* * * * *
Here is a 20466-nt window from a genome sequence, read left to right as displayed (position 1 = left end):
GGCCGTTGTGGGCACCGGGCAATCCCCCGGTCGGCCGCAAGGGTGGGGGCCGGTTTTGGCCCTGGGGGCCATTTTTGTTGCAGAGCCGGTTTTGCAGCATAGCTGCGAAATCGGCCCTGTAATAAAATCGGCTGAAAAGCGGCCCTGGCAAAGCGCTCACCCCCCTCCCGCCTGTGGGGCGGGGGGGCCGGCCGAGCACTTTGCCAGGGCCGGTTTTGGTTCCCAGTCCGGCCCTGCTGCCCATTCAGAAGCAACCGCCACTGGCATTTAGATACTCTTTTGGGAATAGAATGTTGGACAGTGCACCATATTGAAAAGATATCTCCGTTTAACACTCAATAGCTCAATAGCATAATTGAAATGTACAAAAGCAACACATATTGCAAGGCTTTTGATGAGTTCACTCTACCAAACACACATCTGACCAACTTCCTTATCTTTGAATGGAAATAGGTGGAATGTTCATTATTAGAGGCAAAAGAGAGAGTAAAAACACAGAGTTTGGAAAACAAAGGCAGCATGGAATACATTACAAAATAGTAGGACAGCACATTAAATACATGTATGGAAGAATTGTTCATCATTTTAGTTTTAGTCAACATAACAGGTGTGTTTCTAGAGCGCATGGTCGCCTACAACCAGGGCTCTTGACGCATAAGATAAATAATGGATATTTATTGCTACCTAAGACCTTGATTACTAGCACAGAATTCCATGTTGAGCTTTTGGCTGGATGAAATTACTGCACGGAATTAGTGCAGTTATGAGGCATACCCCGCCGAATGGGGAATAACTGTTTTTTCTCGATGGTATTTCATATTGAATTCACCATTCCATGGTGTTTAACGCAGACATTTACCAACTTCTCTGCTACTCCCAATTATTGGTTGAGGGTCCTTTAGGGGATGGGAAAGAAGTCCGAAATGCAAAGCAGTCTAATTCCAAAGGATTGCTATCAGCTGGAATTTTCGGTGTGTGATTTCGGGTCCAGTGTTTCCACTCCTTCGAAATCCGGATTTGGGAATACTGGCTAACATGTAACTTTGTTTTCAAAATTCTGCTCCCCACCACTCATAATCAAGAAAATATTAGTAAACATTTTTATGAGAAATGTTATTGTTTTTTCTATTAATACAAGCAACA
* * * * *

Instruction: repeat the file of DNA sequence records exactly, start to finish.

Here is a 20466-nt window from a genome sequence, read left to right as displayed (position 1 = left end):
GGCCGTTGTGGGCACCGGGCAATCCCCCGGTCGGCCGCAAGGGTGGGGGCCGGTTTTGGCCCTGGGGGCCATTTTTGTTGCAGAGCCGGTTTTGCAGCATAGCTGCGAAATCGGCCCTGTAATAAAATCGGCTGAAAAGCGGCCCTGGCAAAGCGCTCACCCCCCTCCCGCCTGTGGGGCGGGGGGGCCGGCCGAGCACTTTGCCAGGGCCGGTTTTGGTTCCCAGTCCGGCCCTGCTGCCCATTCAGAAGCAACCGCCACTGGCATTTAGATACTCTTTTGGGAATAGAATGTTGGACAGTGCACCATATTGAAAAGATATCTCCGTTTAACACTCAATAGCTCAATAGCATAATTGAAATGTACAAAAGCAACACATATTGCAAGGCTTTTGATGAGTTCACTCTACCAAACACACATCTGACCAACTTCCTTATCTTTGAATGGAAATAGGTGGAATGTTCATTATTAGAGGCAAAAGAGAGAGTAAAAACACAGAGTTTGGAAAACAAAGGCAGCATGGAATACATTACAAAATAGTAGGACAGCACATTAAATACATGTATGGAAGAATTGTTCATCATTTTAGTTTTAGTCAACATAACAGGTGTGTTTCTAGAGCGCATGGTCGCCTACAACCAGGGCTCTTGACGCATAAGATAAATAATGGATATTTATTGCTACCTAAGACCTTGATTACTAGCACAGAATTCCATGTTGAGCTTTTGGCTGGATGAAATTACTGCACGGAATTAGTGCAGTTATGAGGCATACCCCGCCGAATGGGGAATAACTGTTTTTTCTCGATGGTATTTCATATTGAATTCACCATTCCATGGTGTTTAACGCAGACATTTACCAACTTCTCTGCTACTCCCAATTATTGGTTGAGGGTCCTTTAGGGGATGGGAAAGAAGTCCGAAATGCAAAGCAGTCTAATTCCAAAGGATTGCTATCAGCTGGAATTTTCGGTGTGTGATTTCGGGTCCAGTGTTTCCACTCCTTCGAAATCCGGATTTGGGAATACTGGCTAACATGTAACTTTGTTTTCAAAATTCTGCTCCCCACCACTCATAATCAAGAAAATATTAGTAAACATTTTTATGAGAAATGTTATTGTTTTTTCTATTAATACAAGCAACA